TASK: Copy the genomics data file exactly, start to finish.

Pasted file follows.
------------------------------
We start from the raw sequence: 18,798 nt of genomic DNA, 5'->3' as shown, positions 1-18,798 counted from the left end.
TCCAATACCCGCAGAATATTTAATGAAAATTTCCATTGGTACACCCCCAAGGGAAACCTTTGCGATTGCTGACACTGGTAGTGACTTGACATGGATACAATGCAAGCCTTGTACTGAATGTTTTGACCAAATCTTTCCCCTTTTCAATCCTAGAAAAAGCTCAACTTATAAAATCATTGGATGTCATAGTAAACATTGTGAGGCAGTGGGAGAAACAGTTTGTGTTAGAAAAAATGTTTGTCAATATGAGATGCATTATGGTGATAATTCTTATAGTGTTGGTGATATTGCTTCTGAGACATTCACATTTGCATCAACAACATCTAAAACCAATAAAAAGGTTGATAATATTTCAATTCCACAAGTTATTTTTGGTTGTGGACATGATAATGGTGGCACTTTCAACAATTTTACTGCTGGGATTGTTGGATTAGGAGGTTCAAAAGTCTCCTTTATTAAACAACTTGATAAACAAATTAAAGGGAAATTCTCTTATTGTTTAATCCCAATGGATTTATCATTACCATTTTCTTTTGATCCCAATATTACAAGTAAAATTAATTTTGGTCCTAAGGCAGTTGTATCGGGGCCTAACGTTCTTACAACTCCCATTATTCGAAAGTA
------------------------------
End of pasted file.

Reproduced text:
We start from the raw sequence: 18,798 nt of genomic DNA, 5'->3' as shown, positions 1-18,798 counted from the left end.
TCCAATACCCGCAGAATATTTAATGAAAATTTCCATTGGTACACCCCCAAGGGAAACCTTTGCGATTGCTGACACTGGTAGTGACTTGACATGGATACAATGCAAGCCTTGTACTGAATGTTTTGACCAAATCTTTCCCCTTTTCAATCCTAGAAAAAGCTCAACTTATAAAATCATTGGATGTCATAGTAAACATTGTGAGGCAGTGGGAGAAACAGTTTGTGTTAGAAAAAATGTTTGTCAATATGAGATGCATTATGGTGATAATTCTTATAGTGTTGGTGATATTGCTTCTGAGACATTCACATTTGCATCAACAACATCTAAAACCAATAAAAAGGTTGATAATATTTCAATTCCACAAGTTATTTTTGGTTGTGGACATGATAATGGTGGCACTTTCAACAATTTTACTGCTGGGATTGTTGGATTAGGAGGTTCAAAAGTCTCCTTTATTAAACAACTTGATAAACAAATTAAAGGGAAATTCTCTTATTGTTTAATCCCAATGGATTTATCATTACCATTTTCTTTTGATCCCAATATTACAAGTAAAATTAATTTTGGTCCTAAGGCAGTTGTATCGGGGCCTAACGTTCTTACAACTCCCATTATTCGAAAGTA